The EC’s work negotiating contracts proceeded at pace, with the EU signing an agreement to purchase 300–400m doses of the Oxford–AstraZeneca vaccine on 27 August, a day before the UK’s agreement to purchase 100m doses. The EC finalised several other advance-purchase agreements in the remainder of 2020, and by February 2021 it had secured access to 1.7bn prospective doses. On paper, this may have seemed like it would be more than enough for the EU to vaccinate its population of 446m, to keep a reserve, and to offer doses to rich countries such as Canada and Japan and to the COVAX initiative, established by the World Health Organization and the Gavi Vaccine Alliance to provide accelerated vaccine access to 20% of the population of every country in the world. The ability to send doses onwards became even more important after the decisions by the UK and US governments to prohibit the export of vaccines produced domestically.

The EU, apparently considering its position to be secure, did not create a screening mechanism that would allow it to slow or prevent vaccine exports if its own member states were facing shortages. Indeed, in the summer of 2020, EU policymakers probably did not anticipate how important the timing of vaccine deliveries would become. At the time, there was a significant reduction in the number of COVID-19 cases across the bloc – with just over 13,000 deaths between 1 June and 31 August, compared with ten times that number during the previous three-month period – even as the disease remained widespread in the US and in Latin America.

Figure 2. Additional days required for the largest EU member states to reach different vaccination thresholds, compared to the UK and US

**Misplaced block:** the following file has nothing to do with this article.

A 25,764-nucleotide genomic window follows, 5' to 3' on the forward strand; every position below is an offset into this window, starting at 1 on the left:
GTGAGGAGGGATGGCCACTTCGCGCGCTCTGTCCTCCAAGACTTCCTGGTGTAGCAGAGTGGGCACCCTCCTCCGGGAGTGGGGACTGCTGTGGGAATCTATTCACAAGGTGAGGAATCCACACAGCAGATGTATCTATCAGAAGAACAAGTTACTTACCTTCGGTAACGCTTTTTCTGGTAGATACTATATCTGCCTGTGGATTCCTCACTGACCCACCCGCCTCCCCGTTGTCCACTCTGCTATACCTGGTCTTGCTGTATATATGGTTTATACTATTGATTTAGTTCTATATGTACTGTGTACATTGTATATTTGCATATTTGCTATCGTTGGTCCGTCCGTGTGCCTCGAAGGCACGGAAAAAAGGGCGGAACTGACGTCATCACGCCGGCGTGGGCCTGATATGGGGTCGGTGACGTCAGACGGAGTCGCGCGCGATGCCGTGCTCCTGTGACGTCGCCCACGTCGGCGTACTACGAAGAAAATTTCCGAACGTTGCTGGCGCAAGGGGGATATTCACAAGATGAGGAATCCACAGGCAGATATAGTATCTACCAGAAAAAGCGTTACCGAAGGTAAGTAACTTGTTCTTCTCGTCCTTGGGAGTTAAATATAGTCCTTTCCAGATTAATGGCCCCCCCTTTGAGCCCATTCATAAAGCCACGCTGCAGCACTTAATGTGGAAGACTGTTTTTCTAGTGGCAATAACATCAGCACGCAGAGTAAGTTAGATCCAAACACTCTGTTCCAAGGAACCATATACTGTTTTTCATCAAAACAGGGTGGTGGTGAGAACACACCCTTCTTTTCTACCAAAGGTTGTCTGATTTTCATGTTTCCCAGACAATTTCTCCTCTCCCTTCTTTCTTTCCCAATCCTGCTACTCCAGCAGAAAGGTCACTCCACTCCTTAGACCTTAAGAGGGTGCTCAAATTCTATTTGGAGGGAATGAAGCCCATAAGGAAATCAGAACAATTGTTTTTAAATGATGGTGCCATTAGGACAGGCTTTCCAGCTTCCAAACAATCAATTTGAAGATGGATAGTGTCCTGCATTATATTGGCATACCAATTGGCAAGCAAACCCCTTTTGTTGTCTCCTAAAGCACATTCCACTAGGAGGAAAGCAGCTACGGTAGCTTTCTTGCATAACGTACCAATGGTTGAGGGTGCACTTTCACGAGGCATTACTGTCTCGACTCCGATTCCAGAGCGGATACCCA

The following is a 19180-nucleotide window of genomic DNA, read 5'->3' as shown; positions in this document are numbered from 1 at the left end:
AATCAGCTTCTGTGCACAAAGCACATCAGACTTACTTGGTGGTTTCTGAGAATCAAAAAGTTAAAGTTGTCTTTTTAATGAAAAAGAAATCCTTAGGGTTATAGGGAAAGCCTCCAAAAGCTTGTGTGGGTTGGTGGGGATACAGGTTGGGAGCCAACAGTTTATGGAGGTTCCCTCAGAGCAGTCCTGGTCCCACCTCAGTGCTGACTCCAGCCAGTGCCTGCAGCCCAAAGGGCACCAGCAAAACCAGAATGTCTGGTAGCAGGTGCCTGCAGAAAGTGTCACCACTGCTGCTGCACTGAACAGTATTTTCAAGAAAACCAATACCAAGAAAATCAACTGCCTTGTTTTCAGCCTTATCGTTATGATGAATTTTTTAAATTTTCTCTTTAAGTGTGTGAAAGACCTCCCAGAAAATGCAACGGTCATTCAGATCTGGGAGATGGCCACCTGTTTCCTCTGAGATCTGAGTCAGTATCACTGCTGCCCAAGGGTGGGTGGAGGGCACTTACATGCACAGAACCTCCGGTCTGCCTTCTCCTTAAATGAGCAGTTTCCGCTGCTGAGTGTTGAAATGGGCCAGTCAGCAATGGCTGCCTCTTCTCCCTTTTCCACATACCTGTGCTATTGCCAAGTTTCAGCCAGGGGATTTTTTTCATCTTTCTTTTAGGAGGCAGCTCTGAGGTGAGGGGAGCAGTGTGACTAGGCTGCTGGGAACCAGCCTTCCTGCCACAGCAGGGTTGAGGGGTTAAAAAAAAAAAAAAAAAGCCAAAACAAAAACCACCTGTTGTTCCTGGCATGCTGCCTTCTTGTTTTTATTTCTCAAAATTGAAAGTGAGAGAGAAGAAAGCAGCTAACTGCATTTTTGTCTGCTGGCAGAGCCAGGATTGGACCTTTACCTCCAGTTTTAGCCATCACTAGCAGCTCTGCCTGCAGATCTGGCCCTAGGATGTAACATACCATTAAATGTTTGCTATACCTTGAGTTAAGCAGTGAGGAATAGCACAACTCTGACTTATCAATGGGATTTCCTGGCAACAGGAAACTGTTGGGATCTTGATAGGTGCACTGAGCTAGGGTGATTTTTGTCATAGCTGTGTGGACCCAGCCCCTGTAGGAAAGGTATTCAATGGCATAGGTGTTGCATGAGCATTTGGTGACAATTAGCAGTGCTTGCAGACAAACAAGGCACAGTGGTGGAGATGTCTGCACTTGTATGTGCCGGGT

*This assumes that the rate of vaccination sustained since mid-April 2021 in the largest EU member states continues and that they reach 50% on 25 June

Note: calculated using data on the percentage of populations with at least one vaccine dose; data for the EU is the average of daily vaccination levels of the five most populous member states (France, Germany, Italy, Poland and Spain)

Figure 2. Additional days required for the largest EU member states to reach different vaccination thresholds, compared to the UK and US

Figure 3. Daily deaths from COVID-19 per million inhabitants in selected countries, 1 January–6 June 2021

Note: data for daily deaths uses a smoothed seven-day average; data for the EU is the average of daily vaccination levels of the five most populous member states (France, Germany, Italy, Poland and Spain)

Figure 3. Daily deaths from COVID-19 per million inhabitants in selected countries, 1 January–6 June 2021

The late, slow and contentious roll-out

The first vaccine doses (produced by Pfizer–BioNTech) were administered on 8 December 2020 in the UK, on 14 December in the US and on 27 December across the EU. The initial delay in the EU was partly attributable to its slower regulatory process and partly to the fact that Pfizer–BioNTech submitted its approval application to the EMA on 30 November, ten days after its application to the FDA. The UK medicines regulator was the fastest to approve the vaccine (on 2 December), with the US and EU agencies conducting 21-day reviews ending in approvals on 11 December and 21 December, respectively. In the EU, national health agencies had to conduct their own reviews, which added several days to the process.